The district of Abudwak is located in northwest of Galgadud region in central Somalia. It is one of the eight districts in the region. Galgadud is the nationally recognised region with its headquarters in Dhusa-Mareb. The city of Abudwak is believed to be the largest commercial city in the whole of Galgadud region. It shares a borderline with the Somali region of Ethiopia. According to the locals, the population of the district is roughly around 220,000 including surrounding villages but UNDP puts the population number around 41,500. Most of these people are pastoralists herding camels, cattle and goats. Abudwak and surrounding area is red sandy with semi desert look. Further into the grazing lands near the border with Ethiopia's Somali Province, one finds forest and mountains where mostly camels are herded. The city's population has increased due to influx of people that fled from the fighting in Mugadishu.
In the recent years, food security situation in Abudwak and the entire Galgadud region have been deteriorating. According to FSAU, the region shifted from Generally Food Insecure (GFI) to Acute Food and Livelihood Crisis (AFLC). In its 2007/08 post deyr analysis, FSAU indicated that over 20,000 people in Galgadud region were in terrible Humanitarian Emergency. While 115,000 people were in Acute Food and Livelihood Crisis. 16,000 of this figure came from Abudwak. FSAU highlighted in its Deyr 07/08 analysis that the region is facing the impact of multiple shocks including successive seasons of below normal rains. Nutrition situation is also very critical, according to FSAU
The seasonal rain failures have caused water shortages in Abudwak forcing locals to engage in water trucking activities. Prolonged drought is causing human suffering and massive loss of livestock. According to the assessments estimate, almost 50% of cows have died and 40% of shoats have also disappeared. Camel death is estimated around 11%. Diseases are also causing similar deaths. The prolonged dry season raises the costs of trucking and is also exhausting the capacity of the locals. Additionally, as rangelands deteriorate, livestock conditions continue to weaken, loss of livestock is expected to increase horribly.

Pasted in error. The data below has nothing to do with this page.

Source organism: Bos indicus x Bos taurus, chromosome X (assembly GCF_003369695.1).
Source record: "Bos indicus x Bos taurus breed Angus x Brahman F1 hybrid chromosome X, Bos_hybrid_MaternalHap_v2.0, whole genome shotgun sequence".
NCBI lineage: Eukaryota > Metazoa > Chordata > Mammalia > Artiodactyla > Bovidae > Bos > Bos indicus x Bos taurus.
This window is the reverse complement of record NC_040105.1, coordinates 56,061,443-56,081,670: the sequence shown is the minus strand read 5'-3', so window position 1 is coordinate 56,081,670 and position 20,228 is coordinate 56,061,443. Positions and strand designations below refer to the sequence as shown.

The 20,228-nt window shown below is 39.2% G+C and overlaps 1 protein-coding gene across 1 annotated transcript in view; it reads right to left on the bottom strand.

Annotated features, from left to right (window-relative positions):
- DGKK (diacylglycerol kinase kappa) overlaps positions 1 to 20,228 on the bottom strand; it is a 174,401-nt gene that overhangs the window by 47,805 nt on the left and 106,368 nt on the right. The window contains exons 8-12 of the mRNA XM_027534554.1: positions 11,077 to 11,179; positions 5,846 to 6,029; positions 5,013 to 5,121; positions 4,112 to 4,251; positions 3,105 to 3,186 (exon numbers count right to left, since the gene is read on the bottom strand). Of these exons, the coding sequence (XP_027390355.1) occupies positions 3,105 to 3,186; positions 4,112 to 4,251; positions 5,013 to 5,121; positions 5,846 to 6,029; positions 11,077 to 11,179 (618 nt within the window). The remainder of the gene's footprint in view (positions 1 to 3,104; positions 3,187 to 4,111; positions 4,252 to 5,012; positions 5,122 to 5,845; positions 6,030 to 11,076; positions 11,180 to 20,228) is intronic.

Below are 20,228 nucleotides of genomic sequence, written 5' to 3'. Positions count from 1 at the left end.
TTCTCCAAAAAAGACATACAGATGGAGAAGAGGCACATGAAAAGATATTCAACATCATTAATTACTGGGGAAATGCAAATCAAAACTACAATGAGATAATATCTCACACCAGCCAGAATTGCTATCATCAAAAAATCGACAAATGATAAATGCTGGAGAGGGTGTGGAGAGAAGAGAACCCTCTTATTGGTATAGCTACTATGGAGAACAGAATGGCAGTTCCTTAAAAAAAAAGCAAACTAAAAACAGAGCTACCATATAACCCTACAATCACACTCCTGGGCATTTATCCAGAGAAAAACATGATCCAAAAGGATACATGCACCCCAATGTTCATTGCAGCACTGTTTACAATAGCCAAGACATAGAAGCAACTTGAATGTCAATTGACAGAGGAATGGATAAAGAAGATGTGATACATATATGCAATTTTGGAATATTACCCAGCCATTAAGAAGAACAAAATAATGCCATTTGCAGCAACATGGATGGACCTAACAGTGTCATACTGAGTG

Due to the water shortages, the communities are spending over 60% of their income on water and only 30% is being spent of food and other non-food essentials.
The crisis in Abudwak seems to be surpassing all the communities' efforts and capacities and all current coping mechanisms are exhausted. The assessment recommends the following urgent interventions to curb the deteriorating humanitarian situation in the area:
- Conduct blanket food distribution for all livelihood groups in Abudwak districts and the surrounding villages.
- Support the affected communities with de-stocking programs to enable restart their livestock activities after the end of the rainy season.
- Establish feeding centers to combat the increasing rates of malnutrition in the area.
- Support the pastoral communities' water burden in distant places through water trucking delivered to a short distant within a short reach.
- Embark cash relief initiatives to bolster household income and purchasing powers of the
- Health facilities needs to improved and established to enable access to health facilities.
- Rehabilitate broken boreholes and active ones to reduce congestion and thus prevent degradation of the environment.
- Provide mass livestock treatment in the area to avoid the death of livestock due to diseases.